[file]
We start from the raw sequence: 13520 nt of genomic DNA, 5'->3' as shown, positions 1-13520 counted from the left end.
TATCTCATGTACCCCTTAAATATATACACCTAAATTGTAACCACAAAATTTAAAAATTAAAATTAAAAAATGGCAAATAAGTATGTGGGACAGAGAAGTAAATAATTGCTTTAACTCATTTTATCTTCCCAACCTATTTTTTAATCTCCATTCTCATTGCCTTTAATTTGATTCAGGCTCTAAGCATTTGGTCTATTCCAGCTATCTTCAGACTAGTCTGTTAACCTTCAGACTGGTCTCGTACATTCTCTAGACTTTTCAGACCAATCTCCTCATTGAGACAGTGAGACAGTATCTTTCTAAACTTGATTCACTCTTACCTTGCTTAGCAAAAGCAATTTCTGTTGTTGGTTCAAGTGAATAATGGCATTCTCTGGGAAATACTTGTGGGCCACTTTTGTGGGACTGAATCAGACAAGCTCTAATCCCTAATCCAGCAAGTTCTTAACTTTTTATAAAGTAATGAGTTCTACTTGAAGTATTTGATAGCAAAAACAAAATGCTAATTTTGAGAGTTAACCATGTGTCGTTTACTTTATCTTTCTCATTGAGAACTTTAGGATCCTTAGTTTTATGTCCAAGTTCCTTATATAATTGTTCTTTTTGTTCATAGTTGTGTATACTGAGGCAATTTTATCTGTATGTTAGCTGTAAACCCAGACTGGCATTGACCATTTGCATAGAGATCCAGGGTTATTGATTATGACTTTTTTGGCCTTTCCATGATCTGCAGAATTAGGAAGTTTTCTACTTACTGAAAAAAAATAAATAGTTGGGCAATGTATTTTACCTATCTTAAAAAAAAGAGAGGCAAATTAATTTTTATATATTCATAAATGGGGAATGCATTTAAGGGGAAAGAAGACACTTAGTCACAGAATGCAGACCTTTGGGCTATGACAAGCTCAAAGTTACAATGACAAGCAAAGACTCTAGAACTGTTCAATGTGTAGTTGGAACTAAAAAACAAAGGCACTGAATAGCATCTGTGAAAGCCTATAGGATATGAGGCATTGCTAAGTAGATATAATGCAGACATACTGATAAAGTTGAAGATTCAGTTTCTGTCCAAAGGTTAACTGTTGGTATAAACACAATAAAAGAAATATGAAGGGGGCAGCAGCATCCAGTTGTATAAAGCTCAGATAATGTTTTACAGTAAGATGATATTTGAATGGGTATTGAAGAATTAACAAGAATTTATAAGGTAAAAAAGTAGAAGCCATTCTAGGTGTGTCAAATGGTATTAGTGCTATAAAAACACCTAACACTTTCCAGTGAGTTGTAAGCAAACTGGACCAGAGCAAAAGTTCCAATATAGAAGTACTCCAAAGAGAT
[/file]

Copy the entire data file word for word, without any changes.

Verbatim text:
We start from the raw sequence: 13520 nt of genomic DNA, 5'->3' as shown, positions 1-13520 counted from the left end.
TATCTCATGTACCCCTTAAATATATACACCTAAATTGTAACCACAAAATTTAAAAATTAAAATTAAAAAATGGCAAATAAGTATGTGGGACAGAGAAGTAAATAATTGCTTTAACTCATTTTATCTTCCCAACCTATTTTTTAATCTCCATTCTCATTGCCTTTAATTTGATTCAGGCTCTAAGCATTTGGTCTATTCCAGCTATCTTCAGACTAGTCTGTTAACCTTCAGACTGGTCTCGTACATTCTCTAGACTTTTCAGACCAATCTCCTCATTGAGACAGTGAGACAGTATCTTTCTAAACTTGATTCACTCTTACCTTGCTTAGCAAAAGCAATTTCTGTTGTTGGTTCAAGTGAATAATGGCATTCTCTGGGAAATACTTGTGGGCCACTTTTGTGGGACTGAATCAGACAAGCTCTAATCCCTAATCCAGCAAGTTCTTAACTTTTTATAAAGTAATGAGTTCTACTTGAAGTATTTGATAGCAAAAACAAAATGCTAATTTTGAGAGTTAACCATGTGTCGTTTACTTTATCTTTCTCATTGAGAACTTTAGGATCCTTAGTTTTATGTCCAAGTTCCTTATATAATTGTTCTTTTTGTTCATAGTTGTGTATACTGAGGCAATTTTATCTGTATGTTAGCTGTAAACCCAGACTGGCATTGACCATTTGCATAGAGATCCAGGGTTATTGATTATGACTTTTTTGGCCTTTCCATGATCTGCAGAATTAGGAAGTTTTCTACTTACTGAAAAAAAATAAATAGTTGGGCAATGTATTTTACCTATCTTAAAAAAAAGAGAGGCAAATTAATTTTTATATATTCATAAATGGGGAATGCATTTAAGGGGAAAGAAGACACTTAGTCACAGAATGCAGACCTTTGGGCTATGACAAGCTCAAAGTTACAATGACAAGCAAAGACTCTAGAACTGTTCAATGTGTAGTTGGAACTAAAAAACAAAGGCACTGAATAGCATCTGTGAAAGCCTATAGGATATGAGGCATTGCTAAGTAGATATAATGCAGACATACTGATAAAGTTGAAGATTCAGTTTCTGTCCAAAGGTTAACTGTTGGTATAAACACAATAAAAGAAATATGAAGGGGGCAGCAGCATCCAGTTGTATAAAGCTCAGATAATGTTTTACAGTAAGATGATATTTGAATGGGTATTGAAGAATTAACAAGAATTTATAAGGTAAAAAAGTAGAAGCCATTCTAGGTGTGTCAAATGGTATTAGTGCTATAAAAACACCTAACACTTTCCAGTGAGTTGTAAGCAAACTGGACCAGAGCAAAAGTTCCAATATAGAAGTACTCCAAAGAGAT